mAyA an attribute of Brahman

Q: Can Advaitins explain how Maya can be an attribute of the supposedly attributeless Brahman? Why was the creation needed if Brahman alone existed? What is Ishwara?

A (Martin):

 1) Maya is not an attribute of Brahman which, as you say, is attributeless. Maya is a diffuse, or polyvalent, concept that gives rise to much confusion, particularly by translating it as ‘illusion’ (see below). This concept can be viewed from psychological, epistemological, and ontological perspectives. Purely from the standpoint of Shankara’s Advaita Vedanta, Maya is tied in with the concept of ‘ignorance’ (avidya), which is prior to it; that is, avidya is the necessary condition for Maya. Once ignorance has been annihilated by knowledge, Maya disappears. That means that from the higher (of two) point of view, Maya does not exist. This is contrary to most post-Shankara authors, with the exception of Suresvara, who taught that Maya is a positive entity or force. If that were the case, how could a positive entity be removed by knowledge? Swami Satchidanandendra, practically alone in the 20th Cent. has defended the former, Shankarian position.

Maya can also be viewed as the power or energy of Brahman to create the world, and etymologically the word comes from ‘magic/magician’.

But note that the (phenomenal) world is not pure illusion, as stated above, but mithya (relatively real)

2) ‘Brahman alone is real. The world is appearance. The world is not other than Brahman’ (one of the ‘great sayings’ – mahavakya).

3) Ishvara is Brahman considered as creator and ‘personal’ by those who need or are proclive to a devotional relationship (creator/creature). It is also known as ‘saguna brahman’ (Brahman with attributes), as (apparently) different from ‘nirguna Brahman’.

mANDUkya upaniShad Part 7

Mantra 6

*** Read Part 6 ***

एष सर्वेश्वरः एष सर्वज्ञ एषोऽन्तर्याम्येष योनिः सर्वस्य
प्रभवाप्ययौ हि भूतानाम् ॥ ६ ॥

eSha sarveshvaraH eSha sarvaj~na eSho.antaryAmyeSha yoniH sarvasya
prabhavApyayau hi bhUtAnAm || 6 ||

eSha – This (i.e. the universal deep-sleep state)
sarva Ishvara – (is) the Lord of everything;
eSha – This
sarvaj~na – (is) omniscient,
antaryAmin – the ‘inner controller’.
eSha – This
yoniH sarvasya – (is) the source of everything;
hi – (is) assuredly
prabhava apayayau – the place of the arising and dissolution 
bhUtAnAm – of all beings.

The macrocosmic deep-sleep state is the Lord of everything, omniscient; Ishvara, the source of everything; indeed the source and final resting place of all beings.

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mANDUkya upaniShad Part 5

Mantra 4

*** Read Part 4 ***

स्वप्नस्थानोऽन्तःप्रज्ञः सप्ताङ्ग एकोन्विंश्तिमुखः प्र्विविक्तभुक् तैजसो द्वितीयः पादः॥ ४॥

svapnasthAno.antaHpraj~naH saptA~Nga ekonaviMshatimukhaH praviviktabhuk taijaso dvitIyaH pAdaH || 4 ||

dvitIyaH pAdaH – The second aspect (of the Self)
taijasa – is called taijasa.
svapna sthAna – (Its field of action is) the dream state.
antaHpraj~naH – (Consciousness is) turned inwards (as opposed to the waking state in the previous mantra, where it was turned outwards).
sapta a~Nga – (As with the waking state) (it has) seven divisions.
viMshati mukhaH – (and) nineteen interfaces.
praviviktabhuk taijasotaijasa is the enjoyer (bhug = bhuk = bhoktA; experiencer, enjoyer) of the private, internal world (pravivikta).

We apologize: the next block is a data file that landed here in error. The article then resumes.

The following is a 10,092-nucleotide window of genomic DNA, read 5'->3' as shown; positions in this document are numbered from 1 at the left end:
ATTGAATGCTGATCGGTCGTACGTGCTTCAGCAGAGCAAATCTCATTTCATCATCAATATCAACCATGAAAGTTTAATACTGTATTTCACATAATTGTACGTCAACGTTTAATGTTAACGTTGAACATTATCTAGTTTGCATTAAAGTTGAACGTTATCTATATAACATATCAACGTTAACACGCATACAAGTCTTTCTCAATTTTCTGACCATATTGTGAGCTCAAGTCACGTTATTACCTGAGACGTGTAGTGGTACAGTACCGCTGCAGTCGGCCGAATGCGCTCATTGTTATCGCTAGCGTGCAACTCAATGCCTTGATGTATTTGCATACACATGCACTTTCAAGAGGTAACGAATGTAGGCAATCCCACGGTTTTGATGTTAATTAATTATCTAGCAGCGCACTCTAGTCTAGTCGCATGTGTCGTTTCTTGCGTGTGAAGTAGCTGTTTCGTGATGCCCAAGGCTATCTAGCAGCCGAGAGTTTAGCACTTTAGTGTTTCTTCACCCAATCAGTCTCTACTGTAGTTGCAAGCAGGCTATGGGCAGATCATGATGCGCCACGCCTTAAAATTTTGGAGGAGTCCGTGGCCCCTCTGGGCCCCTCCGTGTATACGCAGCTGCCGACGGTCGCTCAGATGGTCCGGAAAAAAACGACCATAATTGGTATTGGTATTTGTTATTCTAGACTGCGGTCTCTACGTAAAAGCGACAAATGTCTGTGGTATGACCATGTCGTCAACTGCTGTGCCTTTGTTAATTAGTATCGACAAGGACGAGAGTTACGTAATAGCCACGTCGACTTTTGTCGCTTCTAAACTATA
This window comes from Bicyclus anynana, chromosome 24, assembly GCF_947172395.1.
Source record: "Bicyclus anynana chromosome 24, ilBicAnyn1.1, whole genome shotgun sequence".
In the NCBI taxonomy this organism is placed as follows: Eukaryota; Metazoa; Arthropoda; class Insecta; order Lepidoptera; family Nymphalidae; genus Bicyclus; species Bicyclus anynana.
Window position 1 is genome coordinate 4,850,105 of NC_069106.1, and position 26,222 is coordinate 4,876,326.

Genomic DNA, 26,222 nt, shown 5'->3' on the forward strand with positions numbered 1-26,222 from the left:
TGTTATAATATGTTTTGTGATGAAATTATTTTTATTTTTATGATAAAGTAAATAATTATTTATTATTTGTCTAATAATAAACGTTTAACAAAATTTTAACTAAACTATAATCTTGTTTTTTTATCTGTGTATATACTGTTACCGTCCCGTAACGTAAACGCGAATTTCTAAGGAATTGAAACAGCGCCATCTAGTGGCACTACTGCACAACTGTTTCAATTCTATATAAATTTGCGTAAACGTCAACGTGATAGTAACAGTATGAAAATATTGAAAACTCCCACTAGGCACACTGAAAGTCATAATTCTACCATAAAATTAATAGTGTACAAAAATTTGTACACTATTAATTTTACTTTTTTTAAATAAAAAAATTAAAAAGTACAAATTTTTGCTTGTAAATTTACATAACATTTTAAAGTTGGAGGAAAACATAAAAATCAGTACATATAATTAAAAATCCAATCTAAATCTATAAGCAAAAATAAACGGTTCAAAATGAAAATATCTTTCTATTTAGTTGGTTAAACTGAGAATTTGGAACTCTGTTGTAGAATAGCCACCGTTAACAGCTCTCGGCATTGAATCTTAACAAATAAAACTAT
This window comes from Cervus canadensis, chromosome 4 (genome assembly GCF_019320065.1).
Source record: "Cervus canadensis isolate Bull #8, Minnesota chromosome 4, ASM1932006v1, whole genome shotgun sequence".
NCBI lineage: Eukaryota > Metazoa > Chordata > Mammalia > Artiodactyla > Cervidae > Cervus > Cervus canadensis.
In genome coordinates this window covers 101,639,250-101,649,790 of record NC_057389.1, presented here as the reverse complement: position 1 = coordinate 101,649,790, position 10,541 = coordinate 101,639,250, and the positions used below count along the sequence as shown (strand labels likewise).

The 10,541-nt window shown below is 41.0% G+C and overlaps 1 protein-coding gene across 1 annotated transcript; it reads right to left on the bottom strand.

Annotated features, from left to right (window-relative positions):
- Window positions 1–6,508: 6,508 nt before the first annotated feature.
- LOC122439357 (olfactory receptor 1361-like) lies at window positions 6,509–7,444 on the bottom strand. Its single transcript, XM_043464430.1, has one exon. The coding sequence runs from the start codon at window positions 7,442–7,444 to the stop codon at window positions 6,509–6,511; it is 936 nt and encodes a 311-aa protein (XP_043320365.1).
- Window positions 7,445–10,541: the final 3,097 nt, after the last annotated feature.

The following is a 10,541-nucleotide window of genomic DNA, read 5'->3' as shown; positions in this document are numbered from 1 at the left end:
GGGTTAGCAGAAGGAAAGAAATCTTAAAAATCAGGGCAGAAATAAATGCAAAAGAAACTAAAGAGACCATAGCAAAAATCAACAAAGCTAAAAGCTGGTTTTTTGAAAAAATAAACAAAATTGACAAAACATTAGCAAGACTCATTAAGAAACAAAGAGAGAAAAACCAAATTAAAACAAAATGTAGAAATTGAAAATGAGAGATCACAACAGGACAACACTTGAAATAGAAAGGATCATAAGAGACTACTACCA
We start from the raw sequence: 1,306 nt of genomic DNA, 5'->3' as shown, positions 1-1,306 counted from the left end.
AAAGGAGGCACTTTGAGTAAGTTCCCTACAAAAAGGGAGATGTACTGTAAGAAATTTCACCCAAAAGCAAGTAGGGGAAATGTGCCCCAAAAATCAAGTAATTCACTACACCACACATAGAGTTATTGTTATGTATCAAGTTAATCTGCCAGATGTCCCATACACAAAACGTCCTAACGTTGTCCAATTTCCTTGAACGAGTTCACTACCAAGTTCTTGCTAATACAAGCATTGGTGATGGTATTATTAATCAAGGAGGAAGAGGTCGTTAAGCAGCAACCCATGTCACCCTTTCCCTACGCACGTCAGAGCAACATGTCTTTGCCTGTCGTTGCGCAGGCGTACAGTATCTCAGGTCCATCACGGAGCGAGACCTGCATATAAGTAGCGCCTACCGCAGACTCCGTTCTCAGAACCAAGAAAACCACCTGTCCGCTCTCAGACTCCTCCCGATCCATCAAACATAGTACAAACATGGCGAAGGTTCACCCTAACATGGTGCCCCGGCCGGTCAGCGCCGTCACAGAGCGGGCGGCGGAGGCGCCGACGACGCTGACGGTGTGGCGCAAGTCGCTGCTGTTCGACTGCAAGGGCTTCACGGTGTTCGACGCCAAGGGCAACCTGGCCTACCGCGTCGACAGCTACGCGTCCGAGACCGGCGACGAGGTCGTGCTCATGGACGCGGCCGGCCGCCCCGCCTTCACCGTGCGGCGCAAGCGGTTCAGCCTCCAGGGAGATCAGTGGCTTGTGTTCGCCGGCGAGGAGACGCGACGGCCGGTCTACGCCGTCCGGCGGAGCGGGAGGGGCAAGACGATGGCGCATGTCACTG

The second aspect of the Self is taijasa. This is the dream state in which one’s awareness is turned inwards. taijasa has seven parts and experiences the dream world via 19 interfaces.

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Q.526 MithyA

Q: In your comment on the article by Arun Kumar, I was confused but intrigued that you define Mithya as something that simply explains the fundamental nature of the Brahman in life and its objects. I have not so far found any dictionary that defines mithya as anything other than false or illusory nor discovered any major scholar-philosopher who thought that Shankara viewed this world as a reality – as real as the ornament in your metaphor. You say that Shankara himself by discriminating between the waking and dream states suggests that novel meaning of Mithya. Is this your own interpretation or does Shankara himself link the ability to differentiate between those states to explain mithya?

You raise the example of how jumping into the middle of traffic would help one realize why this world is NOT an illusion… but it is not convincing enough. Potentially, both a person jumping in front of a truck and his consequent “death” could be perceived as illusory events too. The real question I have is whether Shankara himself viewed this world as illusion and used Mithya to convey that or not. And, if it was an illusion for him, what did he think the meaning of life was? If on the other hand life was Not an illusion to him, as you seem to suggest, what was its purpose in that case?

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Mechanism of Superimposition

In Shankara’s explication of the Advaita Vedanta, as we all know, the concept of “adhyAsa” or “superimposition” plays a significant role. This technique of ‘superimposing’ a non-existing imaginary thing (adhyAropita mithyA vastu) on a really existing substratum (adhisThAna) and later rescinding or negating (apavAda) the superimposed object has been an age-old method of imparting the Knowledge of the Self (Atman / brahman) to an eligible student. Shankara himself reveals this fact in his commentary at 13.13, BGB.

Unfortunately in the present day, the ‘eligibility criteria’ for the student are so much discounted that one doesn’t often know whether a student truly obtained the intended ‘meaning’ of the teaching or goes away with his/her own ‘idea’ of what is taught because of the unprepared nature of and/or other prior notions cluttering up his/her mind. Continue reading

Book Review: Heart of Sri Shankara

Sri Satchidanandendra Saraswati Swamiji
(5 January 1880 – 5 August 1975) was the founder of the Adhyatma Prakasha Karyalaya in Holenarasipura, Hassan district, Karnataka, India. Born as Sri Yellambalase Subbarao, he worked as a school teacher in the Indian state of Karnataka. He gave many lectures and wrote many articles on the Vedanta in English, Kannada and Sanskrit.

Satchidanandendra Saraswati was a philosopher who dedicated all his life for the Vedanta sAdhana and attained brahma-j~nAna. He was known as a jIvanmukta sage. He was the best example of a Sanskrit saying, “One should spend one’s life until sleep and until death only in Vedantic contemplation”. (Wikipedia)